Despite the ongoing proceedings in the United States against former FIFA officials Football’s Governing body have been remarkably quiet.
Around 40 defendants have been charged with taking more than USD$200million in bribes for TV and commercial contracts. The first to be jailed was Guatemala’s former head of Football Hector Trujillo who pleaded guilty to wire fraud and conspiracy. He was sentenced to eight months in jail. For those of you unsure as to what Wire fraud is, it is fraudulent financial behaviour involving the use of telecommunications or information technology.
At the time FIFA was very quick to distance itself from the case with FIFA President Gianni Infantino dismissing the hearings “cases of the past.” Earlier this year he stated that “As far as FIFA is concerned these things cannot happen any more,” based on the reforms that have taken place. He also stated that future World Cup bids have to be “Bullet-proof” from now on.
FIFA has implemented they claim new bidding processes, which will see the bids face greater scrutiny from an independent external auditor. The FIFA evaluations committee will also face greater restrictions on their activities.
The scandal surrounding the FIFA World Cup bids for Russia 2018 and Qatar 2022, had a far-reaching impact on the organisation. However the changes have not gone far enough for many fans. The way the organisation has continued to operate with what appear to be minimal change is extremely worrying, as other sports may also start to believe that they too can operate in such a way, and neglect the fact that they are guardians of the sports they represent.
Sadly though it appears that FIFA is still obsessed with financial rewards.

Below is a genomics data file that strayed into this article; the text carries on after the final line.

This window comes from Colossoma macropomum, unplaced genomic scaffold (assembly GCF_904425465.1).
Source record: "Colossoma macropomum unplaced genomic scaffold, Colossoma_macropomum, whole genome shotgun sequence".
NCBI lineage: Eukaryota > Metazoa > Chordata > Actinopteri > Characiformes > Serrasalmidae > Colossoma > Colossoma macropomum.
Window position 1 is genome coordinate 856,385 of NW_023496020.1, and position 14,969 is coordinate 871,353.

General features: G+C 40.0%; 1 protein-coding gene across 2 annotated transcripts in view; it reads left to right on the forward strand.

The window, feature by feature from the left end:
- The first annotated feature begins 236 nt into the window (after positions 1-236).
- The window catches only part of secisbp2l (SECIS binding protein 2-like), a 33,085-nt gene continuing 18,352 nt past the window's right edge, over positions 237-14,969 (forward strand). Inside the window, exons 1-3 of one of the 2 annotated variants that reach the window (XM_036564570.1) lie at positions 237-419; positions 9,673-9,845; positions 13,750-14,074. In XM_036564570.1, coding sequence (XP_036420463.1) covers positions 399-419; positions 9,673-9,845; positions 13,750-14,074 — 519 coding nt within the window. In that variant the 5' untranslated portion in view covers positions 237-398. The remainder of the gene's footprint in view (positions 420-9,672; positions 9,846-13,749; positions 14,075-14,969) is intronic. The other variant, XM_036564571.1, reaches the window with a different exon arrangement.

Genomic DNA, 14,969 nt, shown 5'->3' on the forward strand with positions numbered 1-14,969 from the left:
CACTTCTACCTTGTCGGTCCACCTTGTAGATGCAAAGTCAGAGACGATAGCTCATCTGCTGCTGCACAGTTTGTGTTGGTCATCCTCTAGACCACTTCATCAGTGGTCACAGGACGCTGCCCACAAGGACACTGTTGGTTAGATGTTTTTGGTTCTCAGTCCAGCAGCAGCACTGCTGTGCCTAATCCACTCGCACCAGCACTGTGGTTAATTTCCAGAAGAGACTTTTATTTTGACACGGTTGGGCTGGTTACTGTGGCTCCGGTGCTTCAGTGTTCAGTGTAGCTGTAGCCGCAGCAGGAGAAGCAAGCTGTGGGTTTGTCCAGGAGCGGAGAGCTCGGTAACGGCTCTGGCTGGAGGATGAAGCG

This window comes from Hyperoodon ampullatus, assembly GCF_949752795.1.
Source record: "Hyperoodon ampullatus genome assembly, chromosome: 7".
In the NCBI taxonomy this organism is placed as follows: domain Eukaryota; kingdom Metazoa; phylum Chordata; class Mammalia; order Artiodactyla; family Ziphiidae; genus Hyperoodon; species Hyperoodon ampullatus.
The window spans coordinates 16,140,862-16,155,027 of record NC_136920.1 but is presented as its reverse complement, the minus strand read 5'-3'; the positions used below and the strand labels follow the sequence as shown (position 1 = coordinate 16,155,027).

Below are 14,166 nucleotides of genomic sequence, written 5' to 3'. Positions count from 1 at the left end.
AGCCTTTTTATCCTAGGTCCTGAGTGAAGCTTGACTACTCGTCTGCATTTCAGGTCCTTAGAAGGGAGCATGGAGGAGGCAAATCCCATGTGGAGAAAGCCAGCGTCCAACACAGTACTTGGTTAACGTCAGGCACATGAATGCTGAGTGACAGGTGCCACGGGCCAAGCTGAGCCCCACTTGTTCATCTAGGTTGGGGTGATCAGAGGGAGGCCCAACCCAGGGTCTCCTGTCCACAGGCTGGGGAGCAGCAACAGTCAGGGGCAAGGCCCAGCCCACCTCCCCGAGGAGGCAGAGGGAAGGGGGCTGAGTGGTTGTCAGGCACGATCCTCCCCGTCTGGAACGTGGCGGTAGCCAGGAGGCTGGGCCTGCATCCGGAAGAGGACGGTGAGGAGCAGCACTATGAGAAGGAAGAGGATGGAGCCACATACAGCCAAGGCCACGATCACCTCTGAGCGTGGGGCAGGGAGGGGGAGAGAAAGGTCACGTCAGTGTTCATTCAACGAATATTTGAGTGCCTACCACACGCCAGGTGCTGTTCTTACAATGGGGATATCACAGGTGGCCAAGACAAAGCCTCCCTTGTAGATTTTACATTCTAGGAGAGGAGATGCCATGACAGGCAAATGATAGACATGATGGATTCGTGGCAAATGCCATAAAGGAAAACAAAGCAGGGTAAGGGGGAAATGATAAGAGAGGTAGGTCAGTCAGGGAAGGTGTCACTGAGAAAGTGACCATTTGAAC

When Infantino was elected to replace Sepp Blatter he inherited a mess. In 2015 FIFA reported a USD$122million loss. A loss they blamed on legal costs as a result of the scandal enveloping the game. However a vast amount of this was down to sponsors withdrawing. Sadly as one pulled out on moral grounds, others were more than willing to get into bed with FIFA.
Do not feel too perturbed by that loss, or feel sorry for FIFA, as to combat those losses FIFA was forced to dip into their USD1.5Billion reserves to pay these costs!
Earlier in the year Infantino revealed that FIFA has a target of USD$5.65billion in revenues for the four year cycle between the 2014 and 2018 World Cups. The organisation’s aim is for a USD$100million surplus between their revenues and their spending. Spending that they claim is predominantly on National Associations and running tournaments like the World Cup.
Yet Infantino has announced that the prize money for next year’s World Cup has gone up, and a total of USD$400million will be shared between the 32 teams competing in Russia, with the winning nation receiving USD$38million.
This money has become available we are told thanks to newly negotiated television deals, but in the main thanks to the new generation of sponsors who have come on board. Yet the trade off in order to generate more income is an expanded World Cup Finals. Yet one wonders how with more teams playing at the finals the prize money can increase again in four years time. The World Cup may well be one of the biggest televised events, but as other sports have found prolonging an event can have a huge impact on viewership.
Many fans are disengaged during the early stages until the competition becomes meaningful. Others simply lose interest as the tournament drags on, and those promoting and presenting find their energy waning so the coverage itself starts to tire. We live in a disposable world. A world where smaller high quality events seem to have far more appeal, so is expansion really the way to go? There are many who feel 32 teams is already too many.
No doubt FIFA has a plan to ensure that expansion does indeed bring in more dollars, but it will be interesting to see if this plan has the desired effect and whether expansion really is the right move. For an event that purports to be a battle between the best in the World it must always be quality over quantity.
It will also be interesting to see, as the next bid process for the 2026 World Cup gets under way, just how “bullet-proof” the new process is. Actions as they say speak louder than words.